Out In The City


Gay kiss-in outside Soho pub

johnsnow1Several hundred protestors gathered outside the John Snow pub on Broadwick Street, Soho, on the evening of Friday 15 April, to protest against an incident that took place in the pub a couple of nights earlier. A couple of gay men – James Bull, aged 23, and Jonathan Williams, aged 26 – had been out on their first date together. They followed dinner in Covent Garden with a drink at the John Snow – not a gay bar but a well-known Soho pub in one of London’s most gay-friendly areas. The two say that they had kissed, but had been asked to stop by a man at the bar who said that he found it offensive. 

“We were kissing,” says Bull, “and a guy who claimed to be the landlord came over and told us to stop. I don't want to see that. It offends me.”
“We had just kissed. It was nothing obscene. He said if we didn't tone it down, we would have to leave.”
Witnesses sitting nearby have confirmed this version of events. Jamie Morton, 23, from Canary Wharf, said: “I was really shocked. I said: ‘That's outrageous - you can't say that.’” He described the kissing as “innocent”.
Someone else who was allegedly drinking in the bar at the time subsequently called BBC 5 Live to give his version of events. Gary from Richmond, who did not give his surname, said: “I have gay friends and lesbian friends. They were asked by the barman to moderate their behaviour, which they didn’t do. It was more than a short kiss. It was a full on snog.”

Bull and Williams had another drink, but on getting up to leave, Bull says he gave Williams “a quick peck on the lips.” At this point, a women who identified herself as the landlady came over.
“[She] said ‘You need to leave, you're being obscene,’” says Bull. “The man who said he was the landlord grabbed Jonathan by the collar before we left.”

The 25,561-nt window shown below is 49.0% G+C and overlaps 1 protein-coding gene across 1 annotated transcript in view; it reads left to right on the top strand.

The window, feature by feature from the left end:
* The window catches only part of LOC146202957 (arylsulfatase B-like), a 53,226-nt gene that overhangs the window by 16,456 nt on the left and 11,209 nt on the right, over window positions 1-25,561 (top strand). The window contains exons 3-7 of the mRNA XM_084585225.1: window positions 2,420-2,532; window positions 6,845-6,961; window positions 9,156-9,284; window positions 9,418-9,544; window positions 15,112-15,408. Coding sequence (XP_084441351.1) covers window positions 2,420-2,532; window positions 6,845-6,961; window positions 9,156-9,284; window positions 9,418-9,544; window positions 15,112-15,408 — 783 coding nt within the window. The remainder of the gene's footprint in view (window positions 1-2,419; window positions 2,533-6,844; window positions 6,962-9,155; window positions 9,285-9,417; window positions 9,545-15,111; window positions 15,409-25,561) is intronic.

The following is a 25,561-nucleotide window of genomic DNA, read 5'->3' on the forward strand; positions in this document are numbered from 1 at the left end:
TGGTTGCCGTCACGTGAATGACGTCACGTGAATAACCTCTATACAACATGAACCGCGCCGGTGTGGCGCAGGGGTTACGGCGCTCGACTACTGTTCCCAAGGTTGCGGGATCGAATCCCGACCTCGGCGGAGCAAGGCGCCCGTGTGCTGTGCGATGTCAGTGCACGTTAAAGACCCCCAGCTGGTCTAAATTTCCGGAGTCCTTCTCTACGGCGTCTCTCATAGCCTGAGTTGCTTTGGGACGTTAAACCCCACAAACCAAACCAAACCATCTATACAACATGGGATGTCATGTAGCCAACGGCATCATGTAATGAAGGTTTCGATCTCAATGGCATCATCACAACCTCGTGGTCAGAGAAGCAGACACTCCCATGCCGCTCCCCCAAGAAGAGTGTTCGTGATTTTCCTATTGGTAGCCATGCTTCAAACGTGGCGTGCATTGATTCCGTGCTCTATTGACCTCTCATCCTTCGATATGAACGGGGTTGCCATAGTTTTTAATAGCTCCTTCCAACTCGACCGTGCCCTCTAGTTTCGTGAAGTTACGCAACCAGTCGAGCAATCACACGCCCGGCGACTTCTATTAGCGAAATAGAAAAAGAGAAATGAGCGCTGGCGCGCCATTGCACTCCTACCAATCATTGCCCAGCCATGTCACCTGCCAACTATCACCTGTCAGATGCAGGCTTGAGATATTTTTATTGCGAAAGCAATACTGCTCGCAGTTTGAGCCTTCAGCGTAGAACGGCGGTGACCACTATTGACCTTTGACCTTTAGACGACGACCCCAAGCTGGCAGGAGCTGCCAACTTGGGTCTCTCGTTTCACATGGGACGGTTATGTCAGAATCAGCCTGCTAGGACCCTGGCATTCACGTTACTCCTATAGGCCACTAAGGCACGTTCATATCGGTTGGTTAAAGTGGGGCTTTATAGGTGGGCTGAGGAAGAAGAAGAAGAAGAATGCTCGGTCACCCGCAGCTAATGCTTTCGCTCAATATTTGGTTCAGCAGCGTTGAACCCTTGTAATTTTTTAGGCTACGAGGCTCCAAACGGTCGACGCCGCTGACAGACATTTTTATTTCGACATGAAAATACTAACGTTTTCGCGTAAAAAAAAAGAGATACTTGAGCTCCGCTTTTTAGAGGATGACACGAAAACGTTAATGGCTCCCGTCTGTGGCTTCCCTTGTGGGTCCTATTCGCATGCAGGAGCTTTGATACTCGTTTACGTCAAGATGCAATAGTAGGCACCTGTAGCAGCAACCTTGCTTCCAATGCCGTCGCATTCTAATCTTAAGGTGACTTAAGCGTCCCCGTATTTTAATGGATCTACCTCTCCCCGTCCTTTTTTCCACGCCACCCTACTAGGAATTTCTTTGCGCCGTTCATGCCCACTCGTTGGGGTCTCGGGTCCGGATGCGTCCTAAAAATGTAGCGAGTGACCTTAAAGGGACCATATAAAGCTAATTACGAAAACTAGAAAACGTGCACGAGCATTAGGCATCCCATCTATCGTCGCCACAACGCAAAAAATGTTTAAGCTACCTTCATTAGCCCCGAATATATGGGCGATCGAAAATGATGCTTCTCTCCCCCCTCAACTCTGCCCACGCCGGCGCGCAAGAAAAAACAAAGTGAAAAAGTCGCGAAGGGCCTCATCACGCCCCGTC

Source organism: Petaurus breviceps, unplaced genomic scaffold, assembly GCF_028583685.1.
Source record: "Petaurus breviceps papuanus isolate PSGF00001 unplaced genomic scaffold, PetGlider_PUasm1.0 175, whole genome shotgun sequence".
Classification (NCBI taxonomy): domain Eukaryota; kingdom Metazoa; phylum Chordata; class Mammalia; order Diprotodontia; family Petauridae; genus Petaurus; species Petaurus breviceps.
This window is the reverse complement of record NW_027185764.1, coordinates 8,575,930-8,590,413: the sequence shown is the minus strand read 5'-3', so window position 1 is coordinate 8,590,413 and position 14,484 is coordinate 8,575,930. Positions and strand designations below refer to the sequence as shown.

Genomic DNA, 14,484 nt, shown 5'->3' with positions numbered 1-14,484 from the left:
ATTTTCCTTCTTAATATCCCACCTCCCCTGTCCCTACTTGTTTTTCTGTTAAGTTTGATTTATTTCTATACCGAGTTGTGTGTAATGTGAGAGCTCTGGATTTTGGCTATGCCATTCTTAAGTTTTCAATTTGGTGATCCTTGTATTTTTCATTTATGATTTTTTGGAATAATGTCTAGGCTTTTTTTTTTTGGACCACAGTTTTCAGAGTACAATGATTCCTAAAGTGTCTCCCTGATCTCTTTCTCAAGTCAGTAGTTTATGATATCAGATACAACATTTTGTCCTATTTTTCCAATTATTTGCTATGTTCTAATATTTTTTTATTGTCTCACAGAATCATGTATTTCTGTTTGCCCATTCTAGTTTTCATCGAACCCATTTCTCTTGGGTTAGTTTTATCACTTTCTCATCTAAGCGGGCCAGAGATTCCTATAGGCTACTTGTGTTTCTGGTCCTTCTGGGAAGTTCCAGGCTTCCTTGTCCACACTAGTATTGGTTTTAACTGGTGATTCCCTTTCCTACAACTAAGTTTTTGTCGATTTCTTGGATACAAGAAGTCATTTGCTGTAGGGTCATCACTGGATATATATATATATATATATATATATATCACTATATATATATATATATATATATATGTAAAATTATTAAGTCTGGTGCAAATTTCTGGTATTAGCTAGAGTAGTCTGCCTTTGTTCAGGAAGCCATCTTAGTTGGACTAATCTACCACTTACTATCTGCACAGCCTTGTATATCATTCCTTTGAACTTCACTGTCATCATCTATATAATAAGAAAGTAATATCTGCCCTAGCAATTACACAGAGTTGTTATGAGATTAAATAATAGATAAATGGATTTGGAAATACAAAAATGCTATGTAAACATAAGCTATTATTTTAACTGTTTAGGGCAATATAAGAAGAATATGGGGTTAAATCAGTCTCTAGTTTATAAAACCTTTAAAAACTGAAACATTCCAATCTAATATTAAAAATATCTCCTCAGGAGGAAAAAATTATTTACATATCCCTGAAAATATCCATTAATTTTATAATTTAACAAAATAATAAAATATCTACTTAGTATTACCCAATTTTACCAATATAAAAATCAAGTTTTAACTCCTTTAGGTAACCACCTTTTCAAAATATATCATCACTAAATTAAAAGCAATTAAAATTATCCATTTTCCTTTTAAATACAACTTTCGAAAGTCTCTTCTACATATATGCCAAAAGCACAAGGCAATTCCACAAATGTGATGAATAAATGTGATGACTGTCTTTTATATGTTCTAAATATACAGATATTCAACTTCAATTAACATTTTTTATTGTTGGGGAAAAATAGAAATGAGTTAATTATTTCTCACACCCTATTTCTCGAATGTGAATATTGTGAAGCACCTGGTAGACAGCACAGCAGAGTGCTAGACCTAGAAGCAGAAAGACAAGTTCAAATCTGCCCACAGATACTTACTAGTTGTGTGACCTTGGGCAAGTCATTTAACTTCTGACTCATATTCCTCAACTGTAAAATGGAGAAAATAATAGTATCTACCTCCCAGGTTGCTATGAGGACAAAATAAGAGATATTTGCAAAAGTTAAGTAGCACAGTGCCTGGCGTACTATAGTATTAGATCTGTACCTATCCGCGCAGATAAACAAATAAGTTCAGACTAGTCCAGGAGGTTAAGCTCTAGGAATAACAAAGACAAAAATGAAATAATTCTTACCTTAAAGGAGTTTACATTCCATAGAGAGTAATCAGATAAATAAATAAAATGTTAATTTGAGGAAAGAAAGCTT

Both men say they were left shaken and upset by the experience. Mr Williams later contacted the police, and the Metropolitan Police are investigating the incident.
News of the incident quickly spread over social networking sites Twitter and Facebook, with many gay people angered that a pub – particularly one on the heart of Soho – should treat two gay men in this fashion. A ‘Kiss-In’ demonstration was quickly arranged, and over 800 people joined a Facebook group pledging to attend. Learning of the planned protest, the management at the John Snow decided to close the pub at 3pm on the day of the protest, which continued to take place. The peaceful demonstration included someone sticking a rainbow flag to the door of the pub, and dozens of gay couples kissing in protest against the homophobia experienced by Bull and Williams. They themselves turned up at the demonstration and answered questions from the assembled TV crews and reporters, although they declined to kiss again for the cameras.
Mr Williams said the turnout had been “absolutely amazing”.
“I think the landlord has to reconsider his position," he told BBC London. “I think the landlord should realise that you can't do this kind of thing in Soho, because obviously people will react. It's not acceptable any more.”

At the time of going to press, Samuel Smith's brewery, the owner of the pub, has declined to comment on the incident. The licence holder of the pub, Thomas Paget, also refused to comment when approached by the BBC on the Friday. Asked whether the venue had been the victim of a “misunderstanding”, Mr Paget said: “I don't have anything to say.”
At the time of going to press, another kiss-in protest was being planned to take place on Thursday 21 April.

Posted: 16 April 2011

Pictured below: Jonathan Williams and James Bull answer questions outside the John Snow (pictures © David Hudson)


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